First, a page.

Scientists love arabica coffee as much as we do •

Scientists love arabica coffee as much as we do


Coffee lovers know how important that morning cup is, so it only makes sense that coffee-loving scientists from the University of California, Davis would take it a step farther.

Researchers have released the genome sequence for Coffea arabica, the species that produces around 70 percent of the world’s coffee beans.

It’s no surprise that scientists in California jumped on board the project. The state has a coffee addiction. When the magazine Men’s Health compiled a list of the 100 U.S. cities that drink the most coffee, San Francisco, Sacramento, and San Jose all landed in the top 20. San Diego, Fresno, Oakland, Stockton, and a handful of others made the list, too.

The project grew out of a friendly challenge from Central American scientists. Dr. Juan Medrano, a UC Davis geneticist and one of the researchers on the coffee sequencing team, has focused his career on animal genetics.

But when Coffea canephora, the bean most often used for instant coffee, was sequenced in 2014, Medrano’s colleagues challenged him to take on the more genetically complex C. arabica. The results is delighting arabica coffee lovers everywhere.

He tapped fellow University of California, Davis scientists Dr. Allen Van Deynze, who focuses on molecular breeding of plants; Dr. Dario Cantu, a plant geneticist who studies wines; and Dr. Amanda Hulse-Kemp, a postdoctoral researcher. They worked with farmer Jay Ruskey, who is growing the first commercial coffee crop in the continental United States just north of Santa Barbara, California.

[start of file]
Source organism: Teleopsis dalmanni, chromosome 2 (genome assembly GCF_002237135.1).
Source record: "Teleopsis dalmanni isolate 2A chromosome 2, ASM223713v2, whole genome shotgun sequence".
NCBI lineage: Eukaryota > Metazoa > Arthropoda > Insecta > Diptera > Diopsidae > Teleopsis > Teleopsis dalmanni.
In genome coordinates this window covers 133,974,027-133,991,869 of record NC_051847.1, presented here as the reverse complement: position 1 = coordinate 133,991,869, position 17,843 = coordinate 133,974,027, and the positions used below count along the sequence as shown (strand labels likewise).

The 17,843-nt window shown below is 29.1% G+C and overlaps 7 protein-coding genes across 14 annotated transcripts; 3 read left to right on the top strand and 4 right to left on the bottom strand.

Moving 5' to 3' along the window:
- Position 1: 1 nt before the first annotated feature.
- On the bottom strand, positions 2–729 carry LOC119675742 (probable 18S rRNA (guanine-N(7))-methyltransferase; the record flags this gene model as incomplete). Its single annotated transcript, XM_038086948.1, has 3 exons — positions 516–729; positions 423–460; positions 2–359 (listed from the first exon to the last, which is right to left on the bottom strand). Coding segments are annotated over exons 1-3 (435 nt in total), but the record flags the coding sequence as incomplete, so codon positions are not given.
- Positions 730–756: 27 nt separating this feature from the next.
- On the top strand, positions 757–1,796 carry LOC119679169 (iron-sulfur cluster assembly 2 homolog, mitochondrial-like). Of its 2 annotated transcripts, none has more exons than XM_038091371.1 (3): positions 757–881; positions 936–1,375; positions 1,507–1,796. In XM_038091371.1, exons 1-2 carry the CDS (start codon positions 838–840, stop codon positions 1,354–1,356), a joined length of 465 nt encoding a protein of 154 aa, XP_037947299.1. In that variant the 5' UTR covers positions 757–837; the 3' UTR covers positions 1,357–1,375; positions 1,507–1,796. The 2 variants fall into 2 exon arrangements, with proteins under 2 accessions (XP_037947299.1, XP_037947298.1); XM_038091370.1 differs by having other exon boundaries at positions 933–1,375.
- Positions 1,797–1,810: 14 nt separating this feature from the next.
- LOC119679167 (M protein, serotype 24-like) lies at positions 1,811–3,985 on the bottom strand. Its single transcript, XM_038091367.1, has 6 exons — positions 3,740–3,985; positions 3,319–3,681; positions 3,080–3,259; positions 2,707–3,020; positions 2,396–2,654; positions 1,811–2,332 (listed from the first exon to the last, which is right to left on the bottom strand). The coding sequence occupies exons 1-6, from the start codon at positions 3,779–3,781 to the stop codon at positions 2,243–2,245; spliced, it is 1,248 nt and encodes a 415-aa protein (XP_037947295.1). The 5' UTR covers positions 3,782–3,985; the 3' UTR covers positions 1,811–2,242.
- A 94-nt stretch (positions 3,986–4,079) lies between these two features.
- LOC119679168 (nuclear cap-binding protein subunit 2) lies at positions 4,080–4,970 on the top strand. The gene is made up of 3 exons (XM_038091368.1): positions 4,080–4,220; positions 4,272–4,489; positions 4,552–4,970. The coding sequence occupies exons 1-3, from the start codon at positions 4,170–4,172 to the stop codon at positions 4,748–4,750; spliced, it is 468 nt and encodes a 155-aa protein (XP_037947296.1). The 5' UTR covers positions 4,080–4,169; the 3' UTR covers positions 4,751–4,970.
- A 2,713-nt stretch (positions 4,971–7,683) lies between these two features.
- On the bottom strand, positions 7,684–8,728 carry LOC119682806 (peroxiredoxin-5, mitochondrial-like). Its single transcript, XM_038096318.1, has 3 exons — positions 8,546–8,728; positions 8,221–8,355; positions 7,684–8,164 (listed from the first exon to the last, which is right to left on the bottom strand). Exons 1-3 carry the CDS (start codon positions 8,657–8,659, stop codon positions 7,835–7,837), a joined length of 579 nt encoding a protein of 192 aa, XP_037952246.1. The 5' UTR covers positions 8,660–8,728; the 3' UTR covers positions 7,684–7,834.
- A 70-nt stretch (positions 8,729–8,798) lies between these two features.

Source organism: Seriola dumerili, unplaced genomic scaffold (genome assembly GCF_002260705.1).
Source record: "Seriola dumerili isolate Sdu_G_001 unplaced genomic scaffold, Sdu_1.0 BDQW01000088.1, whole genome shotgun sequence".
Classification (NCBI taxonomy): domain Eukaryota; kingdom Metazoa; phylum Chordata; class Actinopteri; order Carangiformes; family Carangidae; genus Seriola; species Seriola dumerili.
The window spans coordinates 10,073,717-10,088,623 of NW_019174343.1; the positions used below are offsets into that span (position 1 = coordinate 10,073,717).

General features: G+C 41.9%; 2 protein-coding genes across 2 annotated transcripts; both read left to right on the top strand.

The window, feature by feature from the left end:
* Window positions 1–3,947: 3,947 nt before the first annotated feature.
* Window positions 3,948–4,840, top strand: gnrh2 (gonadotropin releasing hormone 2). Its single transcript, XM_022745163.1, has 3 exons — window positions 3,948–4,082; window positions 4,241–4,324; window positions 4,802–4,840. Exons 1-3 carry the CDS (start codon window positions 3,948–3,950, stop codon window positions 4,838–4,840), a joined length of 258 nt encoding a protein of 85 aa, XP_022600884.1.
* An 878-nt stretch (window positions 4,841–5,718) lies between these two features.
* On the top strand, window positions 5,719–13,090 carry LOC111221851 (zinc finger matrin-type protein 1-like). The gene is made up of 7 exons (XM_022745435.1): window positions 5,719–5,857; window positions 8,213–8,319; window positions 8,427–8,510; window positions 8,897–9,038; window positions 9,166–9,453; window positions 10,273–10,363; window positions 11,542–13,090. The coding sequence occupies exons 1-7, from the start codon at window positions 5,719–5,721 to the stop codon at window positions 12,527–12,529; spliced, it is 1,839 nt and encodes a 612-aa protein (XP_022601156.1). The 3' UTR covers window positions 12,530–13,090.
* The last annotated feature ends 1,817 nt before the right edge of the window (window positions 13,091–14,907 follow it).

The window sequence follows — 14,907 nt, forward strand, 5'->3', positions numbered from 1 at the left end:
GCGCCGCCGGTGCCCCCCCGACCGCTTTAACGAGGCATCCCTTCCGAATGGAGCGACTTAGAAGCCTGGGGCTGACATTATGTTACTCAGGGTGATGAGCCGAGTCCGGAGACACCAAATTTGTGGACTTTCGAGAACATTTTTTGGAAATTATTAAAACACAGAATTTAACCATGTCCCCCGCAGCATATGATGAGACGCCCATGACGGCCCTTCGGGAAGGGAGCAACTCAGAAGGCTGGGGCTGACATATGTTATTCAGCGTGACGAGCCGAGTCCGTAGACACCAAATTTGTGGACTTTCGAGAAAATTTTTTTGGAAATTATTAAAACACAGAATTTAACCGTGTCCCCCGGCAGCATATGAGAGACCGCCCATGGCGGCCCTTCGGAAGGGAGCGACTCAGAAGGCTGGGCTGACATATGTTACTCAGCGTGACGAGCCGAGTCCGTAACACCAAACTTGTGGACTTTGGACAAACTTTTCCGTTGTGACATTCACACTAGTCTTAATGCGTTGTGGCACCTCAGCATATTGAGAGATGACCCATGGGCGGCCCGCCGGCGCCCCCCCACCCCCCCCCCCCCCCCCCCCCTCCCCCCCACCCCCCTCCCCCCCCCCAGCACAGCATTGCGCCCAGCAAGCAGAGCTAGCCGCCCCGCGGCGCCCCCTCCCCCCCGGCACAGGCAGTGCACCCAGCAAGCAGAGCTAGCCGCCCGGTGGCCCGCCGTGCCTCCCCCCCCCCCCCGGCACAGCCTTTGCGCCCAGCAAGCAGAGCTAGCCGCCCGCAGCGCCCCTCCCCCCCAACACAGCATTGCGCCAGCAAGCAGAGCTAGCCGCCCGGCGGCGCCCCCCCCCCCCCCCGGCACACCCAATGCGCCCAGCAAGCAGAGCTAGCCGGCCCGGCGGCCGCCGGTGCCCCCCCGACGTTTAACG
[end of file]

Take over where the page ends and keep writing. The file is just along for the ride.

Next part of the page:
They collected samples from several of Ruskey’s Geisha coffee trees, and got to work.

Because C. arabica is a hybrid cross of C. canephora (robusta coffee), and C. eugenioides, it has four sets of chromosomes. This made sequencing more complex than most other plants and even humans, which have only two sets of chromosomes.

The team has sequenced one of Ruskey’s trees, and released that genome sequence. They hope to use samples from 22 other C. arabica plants to begin documenting genetic variations that add to the bean’s complex flavor profile.

They also hope that releasing the genome can help plant scientists and coffee farmers work together to create more sustainable farming practices, as coffee’s popularity grows.

The Tokyo-based Suntory group, an international food and drink company, provided funding for the project. Thanks so science for illuminating our arabica coffee ritual even more!

Video Credit: University of California

By Kyla Cathey / staff writer

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